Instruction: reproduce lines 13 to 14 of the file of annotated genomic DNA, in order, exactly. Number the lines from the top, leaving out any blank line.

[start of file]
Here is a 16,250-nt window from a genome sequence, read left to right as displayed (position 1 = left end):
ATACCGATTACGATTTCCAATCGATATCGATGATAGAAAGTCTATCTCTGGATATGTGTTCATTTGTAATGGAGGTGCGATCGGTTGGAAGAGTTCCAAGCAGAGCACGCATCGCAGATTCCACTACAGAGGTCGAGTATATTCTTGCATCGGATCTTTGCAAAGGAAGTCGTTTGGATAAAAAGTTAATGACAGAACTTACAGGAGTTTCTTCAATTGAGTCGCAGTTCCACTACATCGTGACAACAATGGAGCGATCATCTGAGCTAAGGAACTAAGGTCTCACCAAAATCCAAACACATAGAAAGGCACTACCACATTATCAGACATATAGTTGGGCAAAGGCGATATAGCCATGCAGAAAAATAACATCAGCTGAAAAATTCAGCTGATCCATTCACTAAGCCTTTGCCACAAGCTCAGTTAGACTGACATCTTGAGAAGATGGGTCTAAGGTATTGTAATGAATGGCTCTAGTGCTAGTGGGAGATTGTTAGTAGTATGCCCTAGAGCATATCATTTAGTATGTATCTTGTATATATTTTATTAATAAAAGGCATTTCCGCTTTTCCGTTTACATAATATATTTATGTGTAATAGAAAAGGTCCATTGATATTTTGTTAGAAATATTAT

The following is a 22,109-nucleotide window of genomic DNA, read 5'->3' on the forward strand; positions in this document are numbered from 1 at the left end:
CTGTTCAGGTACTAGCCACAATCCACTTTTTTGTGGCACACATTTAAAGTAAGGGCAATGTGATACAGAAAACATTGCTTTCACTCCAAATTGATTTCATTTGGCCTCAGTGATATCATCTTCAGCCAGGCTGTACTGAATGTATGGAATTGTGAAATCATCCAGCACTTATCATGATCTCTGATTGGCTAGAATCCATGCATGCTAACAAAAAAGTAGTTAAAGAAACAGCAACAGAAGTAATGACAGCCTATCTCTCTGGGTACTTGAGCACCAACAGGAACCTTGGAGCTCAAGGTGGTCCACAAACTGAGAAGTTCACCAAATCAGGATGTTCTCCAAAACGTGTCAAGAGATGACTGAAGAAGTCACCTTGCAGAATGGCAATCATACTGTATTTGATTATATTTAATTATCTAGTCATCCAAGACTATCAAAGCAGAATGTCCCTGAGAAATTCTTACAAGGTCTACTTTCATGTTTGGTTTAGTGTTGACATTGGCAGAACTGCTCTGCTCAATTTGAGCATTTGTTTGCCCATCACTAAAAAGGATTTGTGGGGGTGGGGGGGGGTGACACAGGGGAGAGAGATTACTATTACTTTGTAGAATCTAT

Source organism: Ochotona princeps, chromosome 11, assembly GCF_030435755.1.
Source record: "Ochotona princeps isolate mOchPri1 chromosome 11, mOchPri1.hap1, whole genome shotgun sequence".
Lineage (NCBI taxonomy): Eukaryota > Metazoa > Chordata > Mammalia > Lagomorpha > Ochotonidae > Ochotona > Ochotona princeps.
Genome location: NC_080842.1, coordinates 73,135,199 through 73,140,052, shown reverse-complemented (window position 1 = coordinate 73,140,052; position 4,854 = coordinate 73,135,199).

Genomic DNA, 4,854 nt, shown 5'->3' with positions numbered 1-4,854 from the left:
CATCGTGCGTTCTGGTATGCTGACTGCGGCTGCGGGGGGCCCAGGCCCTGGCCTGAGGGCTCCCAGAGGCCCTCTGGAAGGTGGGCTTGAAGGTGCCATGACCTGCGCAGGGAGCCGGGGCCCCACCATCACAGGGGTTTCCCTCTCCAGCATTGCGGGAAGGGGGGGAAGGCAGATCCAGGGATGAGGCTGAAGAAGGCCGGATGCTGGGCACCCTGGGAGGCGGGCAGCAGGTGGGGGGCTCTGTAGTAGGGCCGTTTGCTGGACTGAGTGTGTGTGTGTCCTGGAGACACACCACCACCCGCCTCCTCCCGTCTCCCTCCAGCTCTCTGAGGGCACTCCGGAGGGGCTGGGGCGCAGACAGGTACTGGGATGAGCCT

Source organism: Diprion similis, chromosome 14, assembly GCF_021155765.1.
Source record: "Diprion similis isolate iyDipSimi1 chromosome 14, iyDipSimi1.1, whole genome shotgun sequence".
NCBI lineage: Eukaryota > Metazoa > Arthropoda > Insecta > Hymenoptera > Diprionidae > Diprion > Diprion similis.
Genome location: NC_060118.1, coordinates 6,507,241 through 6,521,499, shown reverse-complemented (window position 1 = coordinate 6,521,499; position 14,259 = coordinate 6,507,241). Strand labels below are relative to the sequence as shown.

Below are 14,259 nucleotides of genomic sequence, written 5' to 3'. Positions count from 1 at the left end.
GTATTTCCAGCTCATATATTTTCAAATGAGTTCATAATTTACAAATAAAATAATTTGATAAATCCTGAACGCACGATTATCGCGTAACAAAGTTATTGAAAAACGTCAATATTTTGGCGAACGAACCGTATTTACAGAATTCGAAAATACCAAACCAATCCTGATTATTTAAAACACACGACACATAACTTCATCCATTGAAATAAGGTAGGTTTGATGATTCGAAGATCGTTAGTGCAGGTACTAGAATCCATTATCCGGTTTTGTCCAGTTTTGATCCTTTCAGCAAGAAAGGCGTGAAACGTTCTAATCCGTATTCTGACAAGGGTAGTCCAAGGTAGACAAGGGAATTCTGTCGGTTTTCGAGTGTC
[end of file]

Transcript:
NCBI lineage: Eukaryota > Metazoa > Arthropoda > Insecta > Hymenoptera > Diprionidae > Diprion > Diprion similis.
Genome location: NC_060118.1, coordinates 6,507,241 through 6,521,499, shown reverse-complemented (window position 1 = coordinate 6,521,499; position 14,259 = coordinate 6,507,241). Strand labels below are relative to the sequence as shown.